Ferguson: Addison fills the void as unsung hero shines

The 2018 Hamilton Tiger-Cats have the highest ceiling as an explosive offence of any group I’ve seen while covering the CFL. At least they did before losing receivers Jalen Saunders, Terrence Toliver, and Brandon Banks in a chain of events that made Head Coach June Jones almost laugh for well over two months due to its ridiculous nature.

While Jones was laughing in front of cameras, he was working with the Tiger-Cats’ front office staff behind closed doors to find a solution.

What they were looking for was an answer to the question, “who do we throw the ball to” and perhaps more importantly, “who can learn our system quick enough to play fast?”

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Images: Eastern Semi-Final in Hamilton 
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Rashad Lawrence was viewed as an ultra athletic pass catcher with great hands who just needed a chance to develop with game reps. He was given that chance and didn’t produce as hoped when quarterback Jeremiah Masoli struggled to get Lawrence understanding his every thought as Saunders, Tasker and Banks had done all season.

Terrell Sinkfield Jr., a long sought after ex-Ticat, and once upon a time Hamilton 1,000-yard receiver, returned from the National Football League to much fan excitement before having a minimal impact on late season games and being a last hour scratch from Hamilton’s Eastern Semi-Final roster.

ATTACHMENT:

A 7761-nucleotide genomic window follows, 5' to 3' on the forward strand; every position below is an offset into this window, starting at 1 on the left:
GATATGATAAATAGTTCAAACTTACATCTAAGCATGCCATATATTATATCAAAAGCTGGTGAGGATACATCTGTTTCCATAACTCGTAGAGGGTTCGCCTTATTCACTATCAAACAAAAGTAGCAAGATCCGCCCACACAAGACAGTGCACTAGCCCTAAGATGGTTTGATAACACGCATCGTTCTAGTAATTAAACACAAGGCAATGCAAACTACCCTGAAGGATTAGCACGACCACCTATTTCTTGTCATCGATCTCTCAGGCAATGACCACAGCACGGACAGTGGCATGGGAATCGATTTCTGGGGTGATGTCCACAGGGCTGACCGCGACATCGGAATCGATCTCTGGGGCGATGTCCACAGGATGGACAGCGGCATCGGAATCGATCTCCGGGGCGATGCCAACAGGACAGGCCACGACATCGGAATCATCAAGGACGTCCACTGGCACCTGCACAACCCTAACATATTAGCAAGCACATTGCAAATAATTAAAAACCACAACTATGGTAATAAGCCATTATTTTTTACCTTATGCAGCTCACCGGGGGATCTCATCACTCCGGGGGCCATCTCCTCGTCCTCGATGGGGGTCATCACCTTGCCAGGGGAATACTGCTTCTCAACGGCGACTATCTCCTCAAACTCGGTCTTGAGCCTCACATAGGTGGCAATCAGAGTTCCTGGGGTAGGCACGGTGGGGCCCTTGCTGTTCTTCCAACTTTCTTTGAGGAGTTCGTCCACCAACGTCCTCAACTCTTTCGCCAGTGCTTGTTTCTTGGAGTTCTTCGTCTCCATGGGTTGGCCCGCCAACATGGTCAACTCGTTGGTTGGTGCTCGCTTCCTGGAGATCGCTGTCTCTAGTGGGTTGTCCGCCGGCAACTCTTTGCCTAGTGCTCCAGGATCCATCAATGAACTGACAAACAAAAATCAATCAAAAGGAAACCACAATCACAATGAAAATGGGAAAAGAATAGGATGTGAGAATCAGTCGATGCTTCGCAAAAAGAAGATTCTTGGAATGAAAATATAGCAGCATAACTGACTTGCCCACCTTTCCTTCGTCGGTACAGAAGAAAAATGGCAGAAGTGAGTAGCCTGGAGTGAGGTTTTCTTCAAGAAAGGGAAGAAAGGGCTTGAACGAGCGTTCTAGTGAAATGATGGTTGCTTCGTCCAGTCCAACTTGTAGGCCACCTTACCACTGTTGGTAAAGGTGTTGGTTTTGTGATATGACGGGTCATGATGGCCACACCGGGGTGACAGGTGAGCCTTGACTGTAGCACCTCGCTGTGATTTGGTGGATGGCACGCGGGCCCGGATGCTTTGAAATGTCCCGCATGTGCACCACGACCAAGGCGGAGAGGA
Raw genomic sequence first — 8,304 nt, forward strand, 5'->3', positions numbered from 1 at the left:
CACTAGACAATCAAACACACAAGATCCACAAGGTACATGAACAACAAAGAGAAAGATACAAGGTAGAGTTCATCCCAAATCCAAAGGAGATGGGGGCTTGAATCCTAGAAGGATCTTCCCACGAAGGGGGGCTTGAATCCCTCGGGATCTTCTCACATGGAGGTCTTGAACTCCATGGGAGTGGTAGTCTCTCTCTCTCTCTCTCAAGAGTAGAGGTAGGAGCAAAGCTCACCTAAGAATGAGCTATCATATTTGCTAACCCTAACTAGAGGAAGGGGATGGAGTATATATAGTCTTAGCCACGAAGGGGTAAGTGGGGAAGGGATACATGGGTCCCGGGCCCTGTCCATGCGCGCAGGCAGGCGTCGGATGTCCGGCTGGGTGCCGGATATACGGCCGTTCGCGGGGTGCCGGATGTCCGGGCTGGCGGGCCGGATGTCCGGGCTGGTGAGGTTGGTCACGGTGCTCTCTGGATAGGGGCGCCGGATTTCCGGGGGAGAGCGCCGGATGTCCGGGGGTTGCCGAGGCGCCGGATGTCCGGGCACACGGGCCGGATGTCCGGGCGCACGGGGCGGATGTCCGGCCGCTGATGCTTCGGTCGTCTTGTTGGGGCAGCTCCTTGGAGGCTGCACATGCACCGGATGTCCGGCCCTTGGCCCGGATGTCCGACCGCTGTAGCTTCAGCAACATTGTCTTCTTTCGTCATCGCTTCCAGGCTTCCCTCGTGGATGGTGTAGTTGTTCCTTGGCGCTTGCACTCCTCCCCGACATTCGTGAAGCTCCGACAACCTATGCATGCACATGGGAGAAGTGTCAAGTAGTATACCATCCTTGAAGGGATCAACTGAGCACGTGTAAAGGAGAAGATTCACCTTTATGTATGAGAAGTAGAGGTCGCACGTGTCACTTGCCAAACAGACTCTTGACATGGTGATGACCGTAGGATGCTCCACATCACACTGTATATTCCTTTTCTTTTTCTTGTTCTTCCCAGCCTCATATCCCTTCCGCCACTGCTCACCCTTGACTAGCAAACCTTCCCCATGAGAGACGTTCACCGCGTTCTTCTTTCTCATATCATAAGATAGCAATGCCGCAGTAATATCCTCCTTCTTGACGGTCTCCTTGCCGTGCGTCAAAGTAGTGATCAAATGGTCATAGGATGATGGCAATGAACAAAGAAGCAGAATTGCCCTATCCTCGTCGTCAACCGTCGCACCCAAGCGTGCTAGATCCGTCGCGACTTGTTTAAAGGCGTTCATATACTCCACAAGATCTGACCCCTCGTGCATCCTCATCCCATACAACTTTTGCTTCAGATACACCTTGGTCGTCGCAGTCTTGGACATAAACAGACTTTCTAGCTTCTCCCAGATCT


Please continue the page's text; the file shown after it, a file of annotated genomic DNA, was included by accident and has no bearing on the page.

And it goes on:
Talented young national receivers Mike Jones and Justin Buren stepped up to contribute, but failed to match the consistent play-to-play scoring threat of Banks dynamic playmaking.

So where was the offence going to turn for production? It’s not as though with different receivers Masoli or June Jones were going to throw the ball less or attack vertically less. Those methods are staples of the 2018 Ticats attack and could not be abandoned without losing all identity built in being one of the CFL’s best offensive attacks.

Who can get open? Who can make a play? Who can separate on second down for a big chain moving gain when it’s needed the most?

So many questions, so few answers.

Until Sunday.

Rookie receiver Bralon Addison, a former Toronto Argonauts practice roster member and – like Jeremiah Masoli – Oregon Ducks alum, gave Hamilton what it needed and appears to be the answer for what has ailed offensive projections since Banks went down in Week 19 against the same REDBLACKS they’ll travel to face in Ottawa this Sunday.

To understand the importance of Bralon Addison’s emergence as a legitimate receiving threat is to understand what Brandon Banks truly meant to the Ticats in 2018.

From quick screens to throws over the middle requiring Masoli to have the receiver in the perfect spot at the perfect time and beyond, Banks always seemed to make the big catch in the big moment for Hamilton through 19 weeks.

On Sunday in the Eastern Semi-Final, Addison did not go for several hundred yards or make seven men miss, springing himself on a long touchdown run, but he did make the big play when it was needed dearly by this Ticats offence in search of answers to all those questions poised earlier.